However, such a decision is not one for the company to make on its own. According to Sections 35, I, d and 52, § 4 of Brazilian bankruptcy law, judicial recovery withdrawal requests made after a court admits the protection request must be approved in a creditor meeting. The creditor support for this sort of request must be provided by the majority of claims impaired by the process in terms of amount, as set forth in Section 42 of the law.

At first glance, obtaining creditor support for this purpose does not appear to be an issue. Indeed, creditors have been arguing since Light first made its pre-insolvency filing that Light concessionaires are not permitted to file for bankruptcy or have a bankruptcy petition admitted by the court.

Source: Debtwire’s Restructuring Database

However, things could be more complicated than initially expected and creditors may prefer to remain in a judicial recovery proceeding. If Light does not receive sufficient creditor approval to withdraw from the case, the controversial rulings issued in favor of the company that have temporarily protected it from its creditors may be just temporary. The culmination of a judicial recovery process – the approval (or rejection) of the debt restructuring plan proposed by the company – may be the real leverage for creditors in a restructuring.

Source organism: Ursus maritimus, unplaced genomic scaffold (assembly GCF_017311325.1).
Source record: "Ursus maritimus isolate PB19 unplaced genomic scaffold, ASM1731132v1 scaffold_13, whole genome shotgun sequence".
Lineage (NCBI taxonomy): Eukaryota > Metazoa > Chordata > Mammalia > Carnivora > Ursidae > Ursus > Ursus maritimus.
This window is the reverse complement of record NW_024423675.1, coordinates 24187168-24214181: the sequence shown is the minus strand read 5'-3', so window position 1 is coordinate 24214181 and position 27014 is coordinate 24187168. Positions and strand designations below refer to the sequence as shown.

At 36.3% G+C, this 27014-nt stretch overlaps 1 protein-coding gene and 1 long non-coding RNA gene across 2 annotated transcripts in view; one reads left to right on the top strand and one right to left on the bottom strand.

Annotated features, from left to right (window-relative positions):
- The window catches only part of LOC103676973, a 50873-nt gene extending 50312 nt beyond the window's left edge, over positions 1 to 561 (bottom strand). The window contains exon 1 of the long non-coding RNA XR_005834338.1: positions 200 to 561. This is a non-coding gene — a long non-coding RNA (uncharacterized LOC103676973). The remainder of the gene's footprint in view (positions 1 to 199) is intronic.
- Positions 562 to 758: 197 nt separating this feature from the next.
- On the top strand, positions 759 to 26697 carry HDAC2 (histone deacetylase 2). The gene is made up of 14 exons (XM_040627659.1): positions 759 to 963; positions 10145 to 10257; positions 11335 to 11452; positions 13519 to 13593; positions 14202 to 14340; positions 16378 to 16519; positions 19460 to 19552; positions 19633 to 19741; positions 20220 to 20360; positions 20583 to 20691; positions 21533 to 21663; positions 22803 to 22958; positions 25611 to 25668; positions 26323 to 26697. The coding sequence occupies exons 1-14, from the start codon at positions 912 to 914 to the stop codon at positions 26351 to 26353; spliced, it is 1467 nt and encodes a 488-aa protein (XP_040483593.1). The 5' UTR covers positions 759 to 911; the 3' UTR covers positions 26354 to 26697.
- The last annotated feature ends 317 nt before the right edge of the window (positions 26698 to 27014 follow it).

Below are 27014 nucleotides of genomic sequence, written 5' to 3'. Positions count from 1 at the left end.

According to Brazilian law, if creditors reject the reorganization plan proposed by the company, then either: (i) the judicial recovery will be converted into a liquidation proceeding, in which the management of the business would be put in the hands of a judicial manager, and the assets of the company would be sold to repay creditors; or (ii) creditors could present an alternative plan, which could include, among other restructuring measures, a debt-for-equity swap transaction that would ultimately result in the creditors taking the control of the company.

Section 56, § 6 of the bankruptcy law provides that, to be submitted to a vote, creditor-proposed plans must meet certain requirements, including that (i) the plan must not impose new obligations on the company and its shareholders, nor lead them to a situation worse than they would be in the case of liquidation; and (ii) the creditor-proposed plan has the support of either 25% of the total claims impaired by the bankruptcy, or 35% of claims attending the meeting in which the company’s plan was rejected.